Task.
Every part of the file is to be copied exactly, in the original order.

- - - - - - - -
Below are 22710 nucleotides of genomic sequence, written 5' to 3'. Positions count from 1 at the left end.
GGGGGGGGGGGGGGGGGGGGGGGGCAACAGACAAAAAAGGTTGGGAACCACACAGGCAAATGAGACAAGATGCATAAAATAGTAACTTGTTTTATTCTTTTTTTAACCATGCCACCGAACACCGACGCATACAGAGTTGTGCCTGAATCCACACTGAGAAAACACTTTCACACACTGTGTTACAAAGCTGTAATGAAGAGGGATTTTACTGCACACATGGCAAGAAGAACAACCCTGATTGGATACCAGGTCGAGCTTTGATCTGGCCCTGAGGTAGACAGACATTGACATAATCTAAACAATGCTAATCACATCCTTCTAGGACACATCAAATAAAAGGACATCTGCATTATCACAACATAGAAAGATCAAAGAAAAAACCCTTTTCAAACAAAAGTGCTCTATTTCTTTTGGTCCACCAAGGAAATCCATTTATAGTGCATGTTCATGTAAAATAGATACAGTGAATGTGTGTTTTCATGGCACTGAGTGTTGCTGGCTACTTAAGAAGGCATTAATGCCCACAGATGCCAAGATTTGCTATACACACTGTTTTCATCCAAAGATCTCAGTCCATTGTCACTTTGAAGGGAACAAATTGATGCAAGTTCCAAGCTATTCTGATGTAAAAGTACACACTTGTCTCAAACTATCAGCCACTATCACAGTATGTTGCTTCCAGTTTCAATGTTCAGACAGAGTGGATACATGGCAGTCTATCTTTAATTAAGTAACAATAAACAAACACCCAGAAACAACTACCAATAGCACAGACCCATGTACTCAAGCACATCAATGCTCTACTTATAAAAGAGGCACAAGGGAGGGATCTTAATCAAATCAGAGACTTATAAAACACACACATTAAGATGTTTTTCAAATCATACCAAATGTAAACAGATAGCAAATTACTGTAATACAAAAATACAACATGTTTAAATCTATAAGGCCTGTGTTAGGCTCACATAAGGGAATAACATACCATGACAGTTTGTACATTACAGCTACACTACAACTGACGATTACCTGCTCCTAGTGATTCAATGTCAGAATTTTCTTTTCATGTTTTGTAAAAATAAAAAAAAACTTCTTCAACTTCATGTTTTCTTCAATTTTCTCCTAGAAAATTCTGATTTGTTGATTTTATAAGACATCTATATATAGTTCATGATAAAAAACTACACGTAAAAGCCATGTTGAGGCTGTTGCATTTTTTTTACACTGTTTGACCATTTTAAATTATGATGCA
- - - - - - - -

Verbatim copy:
Below are 22710 nucleotides of genomic sequence, written 5' to 3'. Positions count from 1 at the left end.
GGGGGGGGGGGGGGGGGGGGGGGGCAACAGACAAAAAAGGTTGGGAACCACACAGGCAAATGAGACAAGATGCATAAAATAGTAACTTGTTTTATTCTTTTTTTAACCATGCCACCGAACACCGACGCATACAGAGTTGTGCCTGAATCCACACTGAGAAAACACTTTCACACACTGTGTTACAAAGCTGTAATGAAGAGGGATTTTACTGCACACATGGCAAGAAGAACAACCCTGATTGGATACCAGGTCGAGCTTTGATCTGGCCCTGAGGTAGACAGACATTGACATAATCTAAACAATGCTAATCACATCCTTCTAGGACACATCAAATAAAAGGACATCTGCATTATCACAACATAGAAAGATCAAAGAAAAAACCCTTTTCAAACAAAAGTGCTCTATTTCTTTTGGTCCACCAAGGAAATCCATTTATAGTGCATGTTCATGTAAAATAGATACAGTGAATGTGTGTTTTCATGGCACTGAGTGTTGCTGGCTACTTAAGAAGGCATTAATGCCCACAGATGCCAAGATTTGCTATACACACTGTTTTCATCCAAAGATCTCAGTCCATTGTCACTTTGAAGGGAACAAATTGATGCAAGTTCCAAGCTATTCTGATGTAAAAGTACACACTTGTCTCAAACTATCAGCCACTATCACAGTATGTTGCTTCCAGTTTCAATGTTCAGACAGAGTGGATACATGGCAGTCTATCTTTAATTAAGTAACAATAAACAAACACCCAGAAACAACTACCAATAGCACAGACCCATGTACTCAAGCACATCAATGCTCTACTTATAAAAGAGGCACAAGGGAGGGATCTTAATCAAATCAGAGACTTATAAAACACACACATTAAGATGTTTTTCAAATCATACCAAATGTAAACAGATAGCAAATTACTGTAATACAAAAATACAACATGTTTAAATCTATAAGGCCTGTGTTAGGCTCACATAAGGGAATAACATACCATGACAGTTTGTACATTACAGCTACACTACAACTGACGATTACCTGCTCCTAGTGATTCAATGTCAGAATTTTCTTTTCATGTTTTGTAAAAATAAAAAAAAACTTCTTCAACTTCATGTTTTCTTCAATTTTCTCCTAGAAAATTCTGATTTGTTGATTTTATAAGACATCTATATATAGTTCATGATAAAAAACTACACGTAAAAGCCATGTTGAGGCTGTTGCATTTTTTTTACACTGTTTGACCATTTTAAATTATGATGCA